Mysterious jaguar deaths now under investigation in Brazil

Thanks to tracking collars, federal police are investigating the possible poisoning deaths of two jaguars in the Pantanal.

Published 15 Oct 2021, 13:16 BST
jaguar
A male jaguar emerges from the water hyacinth at the edge of a tributary of the Cuiaba River, in Brazil. As ranchers graze their livestock in former jaguar territory, attacks on cattle are not uncommon. In retaliation, some ranchers leave out pesticides to poison the big cats.
Photograph by Nick Garbutt / Barcroft Media, Getty Images

Sandro was dead almost a month before his body was recovered.

A GPS tracking collar led researchers to his remains in an area of the Brazilian Pantanal known as Otter’s Pass. They had been monitoring the adult male jaguar for nearly a year when the collar alerted them that he had stopped moving in May.

Trips into the world’s largest tropical wetland require careful planning and funding, so it was June before the researchers finally were able to get into the field to find out what happened. What they found shocked them.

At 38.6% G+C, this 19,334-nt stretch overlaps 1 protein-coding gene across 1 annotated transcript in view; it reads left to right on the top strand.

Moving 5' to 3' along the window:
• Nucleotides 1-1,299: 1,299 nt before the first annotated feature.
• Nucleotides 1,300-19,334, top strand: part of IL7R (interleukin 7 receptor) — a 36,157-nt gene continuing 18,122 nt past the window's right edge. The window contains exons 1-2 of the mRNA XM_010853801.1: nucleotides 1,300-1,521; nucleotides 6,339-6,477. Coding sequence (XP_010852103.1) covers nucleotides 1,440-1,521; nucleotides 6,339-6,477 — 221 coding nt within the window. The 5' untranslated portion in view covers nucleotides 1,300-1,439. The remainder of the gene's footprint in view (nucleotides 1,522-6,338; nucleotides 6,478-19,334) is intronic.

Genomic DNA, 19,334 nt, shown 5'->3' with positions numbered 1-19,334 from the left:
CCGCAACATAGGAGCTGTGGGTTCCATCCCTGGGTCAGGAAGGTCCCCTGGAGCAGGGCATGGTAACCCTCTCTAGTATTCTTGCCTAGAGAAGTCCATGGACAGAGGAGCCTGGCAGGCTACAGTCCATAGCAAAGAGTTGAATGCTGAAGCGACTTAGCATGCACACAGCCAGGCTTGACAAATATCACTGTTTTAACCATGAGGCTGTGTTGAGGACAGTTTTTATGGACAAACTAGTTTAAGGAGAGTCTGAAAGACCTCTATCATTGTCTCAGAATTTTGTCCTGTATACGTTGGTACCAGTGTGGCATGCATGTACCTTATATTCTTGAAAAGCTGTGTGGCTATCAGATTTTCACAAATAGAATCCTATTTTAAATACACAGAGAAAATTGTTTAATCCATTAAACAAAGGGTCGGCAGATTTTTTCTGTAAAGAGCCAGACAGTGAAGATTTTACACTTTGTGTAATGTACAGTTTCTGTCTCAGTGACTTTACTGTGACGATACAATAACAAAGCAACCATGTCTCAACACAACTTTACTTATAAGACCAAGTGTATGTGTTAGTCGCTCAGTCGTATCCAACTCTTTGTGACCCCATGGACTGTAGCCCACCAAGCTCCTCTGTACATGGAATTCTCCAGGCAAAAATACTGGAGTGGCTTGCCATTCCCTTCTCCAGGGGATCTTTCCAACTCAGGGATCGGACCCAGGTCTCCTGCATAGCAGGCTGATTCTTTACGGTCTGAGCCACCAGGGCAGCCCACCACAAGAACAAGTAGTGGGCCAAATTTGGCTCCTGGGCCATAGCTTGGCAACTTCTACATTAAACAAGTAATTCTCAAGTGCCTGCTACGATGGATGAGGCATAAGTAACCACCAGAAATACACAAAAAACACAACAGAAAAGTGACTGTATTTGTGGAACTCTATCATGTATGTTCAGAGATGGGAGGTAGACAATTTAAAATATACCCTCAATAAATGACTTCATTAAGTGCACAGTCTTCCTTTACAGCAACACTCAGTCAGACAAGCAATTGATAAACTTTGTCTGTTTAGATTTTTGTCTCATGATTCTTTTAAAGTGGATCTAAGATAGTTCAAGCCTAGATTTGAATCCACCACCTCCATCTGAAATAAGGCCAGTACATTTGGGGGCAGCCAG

As they tracked the collar across one of a thousand cattle ranches in the region, scouring the area where it last registered Sandro’s movements, they found another jaguar—not one they had been monitoring—lying dead in the grass.

Just 164 feet away was Sandro, his collar still intact.

There were no marks on their bodies—no signs they had been in a fight, no gunshot wounds.

“These were two jaguars, two healthy animals, dead so close to one another,” says Antonio Carlos Csermak, Jr., a veterinarian and researcher with Reproduction 4 Conservation (Reprocon), the group tracking the jaguars. “That’s when we started to suspect they had been poisoned.”

When the researchers returned three days later, with federal police and agents from the Brazilian Institute of Environment and Renewable Natural Resources (IBAMA), which enforces federal environmental laws and treaties, they pinpointed the last GPS point where Sandro had spent significant time, likely eating. About 320 feet from the first jaguar was a cow carcass. Scattered around it were another 17 dead animals: 14 vultures, two carcara raptors, and a crab-eating fox.